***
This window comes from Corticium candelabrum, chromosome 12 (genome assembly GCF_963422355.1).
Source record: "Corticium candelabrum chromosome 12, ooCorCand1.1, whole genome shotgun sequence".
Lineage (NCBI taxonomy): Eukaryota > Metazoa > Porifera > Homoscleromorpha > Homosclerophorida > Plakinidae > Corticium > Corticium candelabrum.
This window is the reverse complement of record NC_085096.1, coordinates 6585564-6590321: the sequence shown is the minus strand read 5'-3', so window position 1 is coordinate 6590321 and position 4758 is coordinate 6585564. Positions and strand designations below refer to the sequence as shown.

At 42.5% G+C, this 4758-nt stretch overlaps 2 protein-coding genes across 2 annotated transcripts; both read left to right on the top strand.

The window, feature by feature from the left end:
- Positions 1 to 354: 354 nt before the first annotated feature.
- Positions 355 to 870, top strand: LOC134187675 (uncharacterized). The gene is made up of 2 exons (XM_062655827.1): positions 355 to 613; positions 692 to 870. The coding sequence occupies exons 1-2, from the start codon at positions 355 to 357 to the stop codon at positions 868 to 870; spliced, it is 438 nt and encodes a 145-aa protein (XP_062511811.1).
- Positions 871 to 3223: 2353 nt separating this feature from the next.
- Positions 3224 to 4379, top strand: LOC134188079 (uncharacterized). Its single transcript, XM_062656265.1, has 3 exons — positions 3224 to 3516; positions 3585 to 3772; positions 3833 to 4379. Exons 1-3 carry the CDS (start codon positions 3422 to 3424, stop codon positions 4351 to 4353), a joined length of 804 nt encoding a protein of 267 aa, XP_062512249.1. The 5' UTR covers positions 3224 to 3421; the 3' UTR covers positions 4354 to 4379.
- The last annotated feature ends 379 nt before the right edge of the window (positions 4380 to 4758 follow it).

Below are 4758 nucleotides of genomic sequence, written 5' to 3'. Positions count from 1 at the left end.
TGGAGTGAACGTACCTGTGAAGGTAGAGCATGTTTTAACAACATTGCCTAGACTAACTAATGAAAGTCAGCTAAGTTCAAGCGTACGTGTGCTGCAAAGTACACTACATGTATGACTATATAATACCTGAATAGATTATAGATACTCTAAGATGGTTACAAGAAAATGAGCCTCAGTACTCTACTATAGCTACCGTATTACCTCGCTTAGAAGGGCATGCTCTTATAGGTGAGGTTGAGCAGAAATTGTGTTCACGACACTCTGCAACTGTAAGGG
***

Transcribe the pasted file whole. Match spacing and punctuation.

This window comes from Corticium candelabrum, chromosome 12 (genome assembly GCF_963422355.1).
Source record: "Corticium candelabrum chromosome 12, ooCorCand1.1, whole genome shotgun sequence".
Lineage (NCBI taxonomy): Eukaryota > Metazoa > Porifera > Homoscleromorpha > Homosclerophorida > Plakinidae > Corticium > Corticium candelabrum.
This window is the reverse complement of record NC_085096.1, coordinates 6585564-6590321: the sequence shown is the minus strand read 5'-3', so window position 1 is coordinate 6590321 and position 4758 is coordinate 6585564. Positions and strand designations below refer to the sequence as shown.

At 42.5% G+C, this 4758-nt stretch overlaps 2 protein-coding genes across 2 annotated transcripts; both read left to right on the top strand.

The window, feature by feature from the left end:
- Positions 1 to 354: 354 nt before the first annotated feature.
- Positions 355 to 870, top strand: LOC134187675 (uncharacterized). The gene is made up of 2 exons (XM_062655827.1): positions 355 to 613; positions 692 to 870. The coding sequence occupies exons 1-2, from the start codon at positions 355 to 357 to the stop codon at positions 868 to 870; spliced, it is 438 nt and encodes a 145-aa protein (XP_062511811.1).
- Positions 871 to 3223: 2353 nt separating this feature from the next.
- Positions 3224 to 4379, top strand: LOC134188079 (uncharacterized). Its single transcript, XM_062656265.1, has 3 exons — positions 3224 to 3516; positions 3585 to 3772; positions 3833 to 4379. Exons 1-3 carry the CDS (start codon positions 3422 to 3424, stop codon positions 4351 to 4353), a joined length of 804 nt encoding a protein of 267 aa, XP_062512249.1. The 5' UTR covers positions 3224 to 3421; the 3' UTR covers positions 4354 to 4379.
- The last annotated feature ends 379 nt before the right edge of the window (positions 4380 to 4758 follow it).

Below are 4758 nucleotides of genomic sequence, written 5' to 3'. Positions count from 1 at the left end.
TGGAGTGAACGTACCTGTGAAGGTAGAGCATGTTTTAACAACATTGCCTAGACTAACTAATGAAAGTCAGCTAAGTTCAAGCGTACGTGTGCTGCAAAGTACACTACATGTATGACTATATAATACCTGAATAGATTATAGATACTCTAAGATGGTTACAAGAAAATGAGCCTCAGTACTCTACTATAGCTACCGTATTACCTCGCTTAGAAGGGCATGCTCTTATAGGTGAGGTTGAGCAGAAATTGTGTTCACGACACTCTGCAACTGTAAGGG